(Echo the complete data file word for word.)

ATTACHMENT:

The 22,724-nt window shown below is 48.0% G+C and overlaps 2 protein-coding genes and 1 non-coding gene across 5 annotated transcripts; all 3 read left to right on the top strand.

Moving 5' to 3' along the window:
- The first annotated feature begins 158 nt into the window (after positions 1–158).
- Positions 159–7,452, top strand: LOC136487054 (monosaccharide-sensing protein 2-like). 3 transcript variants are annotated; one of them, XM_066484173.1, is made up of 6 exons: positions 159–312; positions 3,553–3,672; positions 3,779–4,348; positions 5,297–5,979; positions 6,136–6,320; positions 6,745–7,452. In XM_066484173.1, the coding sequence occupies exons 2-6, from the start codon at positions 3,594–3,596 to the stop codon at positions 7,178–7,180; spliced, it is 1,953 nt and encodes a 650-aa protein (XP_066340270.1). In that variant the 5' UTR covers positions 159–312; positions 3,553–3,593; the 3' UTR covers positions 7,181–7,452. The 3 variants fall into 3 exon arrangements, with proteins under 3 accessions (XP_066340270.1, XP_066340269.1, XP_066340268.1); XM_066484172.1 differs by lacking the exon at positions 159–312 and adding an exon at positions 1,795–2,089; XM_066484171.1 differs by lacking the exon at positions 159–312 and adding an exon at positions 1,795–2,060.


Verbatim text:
The 22,724-nt window shown below is 48.0% G+C and overlaps 2 protein-coding genes and 1 non-coding gene across 5 annotated transcripts; all 3 read left to right on the top strand.

Moving 5' to 3' along the window:
- The first annotated feature begins 158 nt into the window (after positions 1–158).
- Positions 159–7,452, top strand: LOC136487054 (monosaccharide-sensing protein 2-like). 3 transcript variants are annotated; one of them, XM_066484173.1, is made up of 6 exons: positions 159–312; positions 3,553–3,672; positions 3,779–4,348; positions 5,297–5,979; positions 6,136–6,320; positions 6,745–7,452. In XM_066484173.1, the coding sequence occupies exons 2-6, from the start codon at positions 3,594–3,596 to the stop codon at positions 7,178–7,180; spliced, it is 1,953 nt and encodes a 650-aa protein (XP_066340270.1). In that variant the 5' UTR covers positions 159–312; positions 3,553–3,593; the 3' UTR covers positions 7,181–7,452. The 3 variants fall into 3 exon arrangements, with proteins under 3 accessions (XP_066340270.1, XP_066340269.1, XP_066340268.1); XM_066484172.1 differs by lacking the exon at positions 159–312 and adding an exon at positions 1,795–2,089; XM_066484171.1 differs by lacking the exon at positions 159–312 and adding an exon at positions 1,795–2,060.